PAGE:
Positive Benefits from Music Education

Here’s a well-researched piece extolling the broad virtues and benefits of music education – particularly as a preventative more than remedial approach towards healthy learning.

The data given sets out a very strong case for something that we’ve been feeling some time. As a result, we’ve been in discussions about how we can significantly enhance the music programmes available to TSRS students. The specialized knowledge and skills required mean that we’re likely to ‘outsource’ a considerable part of this provision.

Music education as preventive medicine for youth

Student Intrinsic Motivation

This is an excellent article from Ed Week Teacher based on excerpts from a new book. The crux of the piece is that all attempts to develop motivation in others (students) are pretty much doomed to failure. The only kind of motivation that is really sustainable is intrinsic motivation.

Helping Students Motivate Themselves – Ed Week Teacher Article

The article contains some very good ideas for how educators can encourage and nurture intrinsic motivation, and also some of the risks of attempting to impose motivation.

Skype for Educators

Some teachers have been finding some really nice, creative and innovative ways to use Skype as an education resource. I was therefore very happy to see this little story about how Skype are responding to these initiatives by giving educators an exclusive network:

Skype Dedicated Teacher Network

Respect for Teachers

The status of teachers in society is a debate that raises its head from time to time. With recent events in the USA the topic has, again, come to the surface. It is a relevant topic that matters, if for no other reason than the fact that the status of the profession influences the choices made by young graduates about whether or not to consider education as a viable career option.

The New York Times recently carried a series of articles giving different perspectives on the issues, under their ‘Room for Debate’ series:

New York Times – Teacher Status

I feel inclined at times when reading these kinds of opinion pieces to compare and contrast the teaching profession with other professions, such as doctors or lawyers. In many countries these professions have established their credentials and self-governed standards of professional conduct through firm, rational self-governance which has usually prevented the inclination of others to impose rules and regulations on them. For some reason, the teaching profession has a history of refusing and resisting both external regulation and self-regulatory bodies. I believe in today’s world it is naïve to say ‘trust us because we are teachers, leave us to do our jobs and don’t talk about our accountability’. ‘Consumers’ believe that accountability must always be there. In many countries there are bodies that do a lot of good work on educational standards, professional development of teachers etc. (e.g. ASCD in the USA). However, these bodies are voluntary, tending to attract the best and most motivated of teachers, but too often inadvertently providing the smokescreen behind which the lower standard teachers can avoid accountability.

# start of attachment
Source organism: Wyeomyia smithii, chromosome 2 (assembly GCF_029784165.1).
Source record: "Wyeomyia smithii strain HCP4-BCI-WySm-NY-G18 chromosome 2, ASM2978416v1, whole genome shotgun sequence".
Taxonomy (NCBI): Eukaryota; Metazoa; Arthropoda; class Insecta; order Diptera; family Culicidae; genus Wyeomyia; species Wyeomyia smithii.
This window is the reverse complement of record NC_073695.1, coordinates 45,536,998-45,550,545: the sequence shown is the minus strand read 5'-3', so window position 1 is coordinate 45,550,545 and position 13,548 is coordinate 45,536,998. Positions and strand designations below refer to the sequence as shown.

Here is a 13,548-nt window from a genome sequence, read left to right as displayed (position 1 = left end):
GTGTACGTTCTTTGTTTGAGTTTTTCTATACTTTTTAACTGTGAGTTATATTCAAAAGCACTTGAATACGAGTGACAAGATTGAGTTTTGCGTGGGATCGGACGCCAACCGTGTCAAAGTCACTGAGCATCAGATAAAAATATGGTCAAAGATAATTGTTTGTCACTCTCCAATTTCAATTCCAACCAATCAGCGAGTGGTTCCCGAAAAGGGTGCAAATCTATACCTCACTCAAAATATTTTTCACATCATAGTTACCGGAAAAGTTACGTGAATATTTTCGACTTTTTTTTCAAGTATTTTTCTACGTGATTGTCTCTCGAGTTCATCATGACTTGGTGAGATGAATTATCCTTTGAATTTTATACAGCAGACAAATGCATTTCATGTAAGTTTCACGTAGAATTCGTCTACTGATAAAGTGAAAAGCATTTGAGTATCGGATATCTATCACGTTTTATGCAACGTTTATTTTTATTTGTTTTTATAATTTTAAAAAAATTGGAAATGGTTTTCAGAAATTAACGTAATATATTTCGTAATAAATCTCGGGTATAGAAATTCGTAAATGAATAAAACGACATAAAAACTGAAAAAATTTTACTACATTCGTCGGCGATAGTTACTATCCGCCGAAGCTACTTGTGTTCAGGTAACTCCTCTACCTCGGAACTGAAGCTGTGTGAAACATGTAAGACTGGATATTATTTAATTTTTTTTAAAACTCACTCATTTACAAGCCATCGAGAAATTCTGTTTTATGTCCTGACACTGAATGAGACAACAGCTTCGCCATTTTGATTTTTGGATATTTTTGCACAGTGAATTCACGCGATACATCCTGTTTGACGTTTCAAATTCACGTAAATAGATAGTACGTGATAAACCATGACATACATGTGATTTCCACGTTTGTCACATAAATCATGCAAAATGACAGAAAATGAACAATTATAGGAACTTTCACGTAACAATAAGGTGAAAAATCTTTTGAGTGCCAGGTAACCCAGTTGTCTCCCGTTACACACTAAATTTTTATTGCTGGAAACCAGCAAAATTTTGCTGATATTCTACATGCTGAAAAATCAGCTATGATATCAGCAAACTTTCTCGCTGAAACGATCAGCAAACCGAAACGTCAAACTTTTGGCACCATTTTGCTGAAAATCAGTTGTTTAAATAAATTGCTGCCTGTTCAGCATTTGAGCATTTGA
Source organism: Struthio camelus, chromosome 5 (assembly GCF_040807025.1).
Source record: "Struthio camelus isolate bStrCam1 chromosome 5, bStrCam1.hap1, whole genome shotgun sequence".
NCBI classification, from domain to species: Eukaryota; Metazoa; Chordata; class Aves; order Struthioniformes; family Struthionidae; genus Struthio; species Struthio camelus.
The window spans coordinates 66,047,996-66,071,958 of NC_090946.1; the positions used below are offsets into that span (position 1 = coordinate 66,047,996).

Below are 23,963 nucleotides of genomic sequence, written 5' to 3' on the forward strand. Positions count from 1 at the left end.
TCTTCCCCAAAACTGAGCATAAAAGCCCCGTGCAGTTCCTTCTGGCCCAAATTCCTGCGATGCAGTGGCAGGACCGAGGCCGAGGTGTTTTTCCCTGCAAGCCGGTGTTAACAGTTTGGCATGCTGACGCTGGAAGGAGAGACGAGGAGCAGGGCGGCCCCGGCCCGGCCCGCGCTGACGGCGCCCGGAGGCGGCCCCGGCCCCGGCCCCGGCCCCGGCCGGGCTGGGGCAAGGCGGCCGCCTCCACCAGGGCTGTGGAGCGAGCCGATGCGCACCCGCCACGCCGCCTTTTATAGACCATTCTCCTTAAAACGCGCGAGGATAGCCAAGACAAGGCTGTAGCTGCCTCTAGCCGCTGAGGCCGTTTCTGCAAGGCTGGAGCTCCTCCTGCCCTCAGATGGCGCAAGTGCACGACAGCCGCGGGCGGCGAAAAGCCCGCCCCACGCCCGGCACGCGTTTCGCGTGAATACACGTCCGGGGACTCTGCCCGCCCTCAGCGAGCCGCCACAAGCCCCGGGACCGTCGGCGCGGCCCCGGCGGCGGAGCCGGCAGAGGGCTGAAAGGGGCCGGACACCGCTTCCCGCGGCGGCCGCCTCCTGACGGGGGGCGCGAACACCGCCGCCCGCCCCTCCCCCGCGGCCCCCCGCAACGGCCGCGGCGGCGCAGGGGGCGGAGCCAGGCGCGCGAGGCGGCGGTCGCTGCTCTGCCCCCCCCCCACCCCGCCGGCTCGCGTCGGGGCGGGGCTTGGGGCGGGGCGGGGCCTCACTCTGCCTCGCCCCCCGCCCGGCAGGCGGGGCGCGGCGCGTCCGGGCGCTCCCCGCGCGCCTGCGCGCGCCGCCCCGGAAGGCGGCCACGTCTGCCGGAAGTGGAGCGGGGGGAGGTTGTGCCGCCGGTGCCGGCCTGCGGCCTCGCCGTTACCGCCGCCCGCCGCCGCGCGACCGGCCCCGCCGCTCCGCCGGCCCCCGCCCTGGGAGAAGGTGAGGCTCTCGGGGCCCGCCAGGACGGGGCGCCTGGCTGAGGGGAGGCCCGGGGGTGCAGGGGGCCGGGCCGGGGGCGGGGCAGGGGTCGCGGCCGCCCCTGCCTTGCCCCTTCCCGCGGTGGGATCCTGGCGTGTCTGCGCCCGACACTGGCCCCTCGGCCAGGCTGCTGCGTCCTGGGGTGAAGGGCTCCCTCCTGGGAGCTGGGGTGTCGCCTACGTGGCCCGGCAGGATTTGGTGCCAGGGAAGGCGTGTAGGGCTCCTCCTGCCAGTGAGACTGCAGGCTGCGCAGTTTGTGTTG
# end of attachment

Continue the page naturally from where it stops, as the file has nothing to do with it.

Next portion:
Most individual teachers are respected for the challenging work they do in often intense circumstances. However, this doesn’t translate in to respect for the profession as a whole – and that’s something all teachers need to reflect on.

Teachers Sharing Lesson Ideas

Here’s a link for another website that acts as a meeting place for teachers throughout the world to post and share lesson plans:

Better Lesson Website

I love the way such websites are emerging within the internet social networking domain – evidence of teachers’ inclination to share knowledge and to focus as much on mastering their teaching practice as the ‘stuff’ they teach. I would encourage all teachers to get involved in this movement, not only taking and trying lessons that others have posted, but also sharing your own ideas.

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